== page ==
7th to 8th of August 2018 - Homeward bound.
|Crew :||Andy and Helen|
|Destinations :||English Channel and Cawsand Bay, Plymouth Harbour.|
|Distance :||126 miles|
We had a number of options for our Channel crossing depending on the wind. The wind was forecast to start from the north, gradually backing in the evening to north west and then west over night. We had been hoping to sail to the Isles of Scilly but this wasn't going to be possible with this forecast, so instead we thought we would aim for Plymouth and optimistically Fowey or Falmouth if the winds were more westerly. We didn't fancy sailing close hauled all the way across so opted for as comfortable sail as possible.
We ate a leisurely breakfast and were ready to leave our mooring by 1000. This was the time the tide was due to turn in our favour northward around Ile de Ouessant and the north west corner of Brittany. The tide was strong giving us 7-8 knots over the ground as we made our way under motor initially. Despite really calm flat seas and little wind there were some overfalls so we could imagine what it might be like if there has been much sea running. After a couple of hours we were able to sail, although in a more easterly direction than we wanted. However, the tide was pushing us east and we also knew the wind was going to slowly back north west and then west during the evening. We took it in turns to have a couple of hours rest during the day. We sailed close hauled with speeds gradually increasing from 3 knots up to 5 and then 6 knots. The sea remained slightly choppy but fairly comfortable with no real Atlantic swell. Once the tide turned toward the west at around 1600 we were able to make a more northerly course toward Plymouth rather than the Isle of Wight.
I took the first watch from 1800 to 2200 and it was an easy sail. By the time Andy came up the wind had backed further and was increasing. During his watch the winds increased with a bit of a squall and we had started to sail at around 7-8 knots so he dropped the mizzen and took in a reef in the Genoa. By the time I came up on deck at 0200 things were pretty calm and we were making a steady 6 knots. It was a pretty cloudy night, but there were some breaks in the cloud so we were able to enjoy a view of the Milky Way and the sliver of moon when it rose about 0300. In the distance ahead we could just make out the loom of the lighthouses of The Lizard and Start Point.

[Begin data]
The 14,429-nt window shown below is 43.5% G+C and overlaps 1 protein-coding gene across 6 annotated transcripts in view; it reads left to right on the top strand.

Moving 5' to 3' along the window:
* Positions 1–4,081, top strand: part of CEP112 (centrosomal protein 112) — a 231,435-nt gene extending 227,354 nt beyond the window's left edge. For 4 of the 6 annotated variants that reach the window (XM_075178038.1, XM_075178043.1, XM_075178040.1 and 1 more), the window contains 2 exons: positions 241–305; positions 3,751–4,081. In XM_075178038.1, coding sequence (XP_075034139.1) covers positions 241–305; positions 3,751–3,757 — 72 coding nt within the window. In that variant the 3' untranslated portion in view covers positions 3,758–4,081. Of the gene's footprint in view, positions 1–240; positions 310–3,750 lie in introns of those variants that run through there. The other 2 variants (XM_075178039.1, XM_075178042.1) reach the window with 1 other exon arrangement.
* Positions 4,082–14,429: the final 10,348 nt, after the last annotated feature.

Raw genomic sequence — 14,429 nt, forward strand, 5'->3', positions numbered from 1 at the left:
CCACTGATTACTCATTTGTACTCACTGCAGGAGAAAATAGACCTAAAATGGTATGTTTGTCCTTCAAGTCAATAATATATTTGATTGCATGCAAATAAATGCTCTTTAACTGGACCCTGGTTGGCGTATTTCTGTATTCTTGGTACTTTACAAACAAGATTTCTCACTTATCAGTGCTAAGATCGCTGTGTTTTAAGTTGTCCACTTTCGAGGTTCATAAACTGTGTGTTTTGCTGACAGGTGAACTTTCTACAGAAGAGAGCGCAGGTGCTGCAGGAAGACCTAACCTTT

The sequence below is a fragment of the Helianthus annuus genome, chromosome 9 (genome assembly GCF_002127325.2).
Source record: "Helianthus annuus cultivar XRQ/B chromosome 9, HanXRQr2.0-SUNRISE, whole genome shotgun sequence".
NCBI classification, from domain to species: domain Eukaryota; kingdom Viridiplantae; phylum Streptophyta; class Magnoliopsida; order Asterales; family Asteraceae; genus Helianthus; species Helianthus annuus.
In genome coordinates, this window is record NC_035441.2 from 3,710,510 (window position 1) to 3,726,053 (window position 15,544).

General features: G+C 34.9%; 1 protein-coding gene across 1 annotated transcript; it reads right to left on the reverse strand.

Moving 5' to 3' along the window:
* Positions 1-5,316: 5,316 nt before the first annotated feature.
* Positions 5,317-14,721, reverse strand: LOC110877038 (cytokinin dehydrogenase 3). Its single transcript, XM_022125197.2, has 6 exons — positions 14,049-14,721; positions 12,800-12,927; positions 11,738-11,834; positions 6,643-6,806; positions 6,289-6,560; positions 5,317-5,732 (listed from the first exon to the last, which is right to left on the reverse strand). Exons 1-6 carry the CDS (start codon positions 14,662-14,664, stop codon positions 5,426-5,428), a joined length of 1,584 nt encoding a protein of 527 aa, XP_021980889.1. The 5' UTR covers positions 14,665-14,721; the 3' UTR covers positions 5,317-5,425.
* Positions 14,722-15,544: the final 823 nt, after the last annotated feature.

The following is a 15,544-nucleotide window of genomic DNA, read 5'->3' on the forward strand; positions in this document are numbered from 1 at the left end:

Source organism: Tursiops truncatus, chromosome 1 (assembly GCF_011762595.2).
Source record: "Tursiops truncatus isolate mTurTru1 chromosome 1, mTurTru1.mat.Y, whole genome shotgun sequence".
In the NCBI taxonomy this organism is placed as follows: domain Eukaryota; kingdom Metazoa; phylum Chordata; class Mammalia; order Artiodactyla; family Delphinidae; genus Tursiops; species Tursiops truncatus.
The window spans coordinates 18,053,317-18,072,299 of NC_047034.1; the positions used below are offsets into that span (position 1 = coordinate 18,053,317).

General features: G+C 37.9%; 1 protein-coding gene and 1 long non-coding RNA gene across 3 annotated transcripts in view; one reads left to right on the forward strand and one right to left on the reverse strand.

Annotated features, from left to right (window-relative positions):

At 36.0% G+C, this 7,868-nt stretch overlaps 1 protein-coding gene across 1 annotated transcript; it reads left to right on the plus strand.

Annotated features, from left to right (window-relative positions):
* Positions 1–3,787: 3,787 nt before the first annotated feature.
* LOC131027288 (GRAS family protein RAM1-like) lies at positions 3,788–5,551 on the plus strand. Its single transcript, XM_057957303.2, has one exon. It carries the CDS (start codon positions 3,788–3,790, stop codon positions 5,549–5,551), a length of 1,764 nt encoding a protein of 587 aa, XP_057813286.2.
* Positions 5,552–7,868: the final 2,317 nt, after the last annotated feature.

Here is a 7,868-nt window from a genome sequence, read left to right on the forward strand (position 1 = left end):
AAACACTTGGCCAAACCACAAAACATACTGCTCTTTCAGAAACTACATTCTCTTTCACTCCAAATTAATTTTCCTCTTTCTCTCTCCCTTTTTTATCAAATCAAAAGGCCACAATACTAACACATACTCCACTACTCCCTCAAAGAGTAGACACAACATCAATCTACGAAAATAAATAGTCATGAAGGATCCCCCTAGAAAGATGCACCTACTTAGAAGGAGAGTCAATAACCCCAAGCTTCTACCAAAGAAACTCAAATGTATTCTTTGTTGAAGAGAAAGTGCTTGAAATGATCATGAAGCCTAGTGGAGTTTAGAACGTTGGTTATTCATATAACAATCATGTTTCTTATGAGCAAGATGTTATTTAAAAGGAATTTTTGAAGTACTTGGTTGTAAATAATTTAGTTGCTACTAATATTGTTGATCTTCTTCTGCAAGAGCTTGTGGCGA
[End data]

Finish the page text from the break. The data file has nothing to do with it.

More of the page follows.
There had been a lot of shipping initially coming out of and heading in to the TSS around Ushant. However this decreased as we got further north. We just saw a few fishing boats and three sailing yachts. During my watch, at around 0300, I made a course change to avoid a sailing yacht which turned out to be a mast on land at Rame Head. This came and went as the cloud moved. The skies gradually became darker and just before our watch change there was a sudden squall and the wind picked up to around 30 knots for a time. Andy quickly came on deck to the sound of my screeches and put another reef in the genoa. There was a short burst of rain and the wind died briefly, before it all settled down again. I went off watch for a couple of hours and when I came back on deck the sun had risen and Eddystone lighthouse was insight. Andy had a couple of hours off watch and came back on deck as we headed past Rames Head into Cawsand Bay where we dropped anchor at around 0930 and went to bed.
We woke at 1430 and tidied up the boat. We then had to get ashore to find a pint of British beer. Fortunately the nearest beach to us had a pub at the top of the steps so we didn't have far to walk.
After supper, as we settled down to a bit of drama on the computer, we were treated to several fireworks displays taking place on Plymouth Hoe. The British firework championships displays were happening and we had the best view possible without getting a neck ache or chilly. This was amazing timing. Last time we were here we left Plymouth a few days before the fireworks and got stormbound in Brixham.
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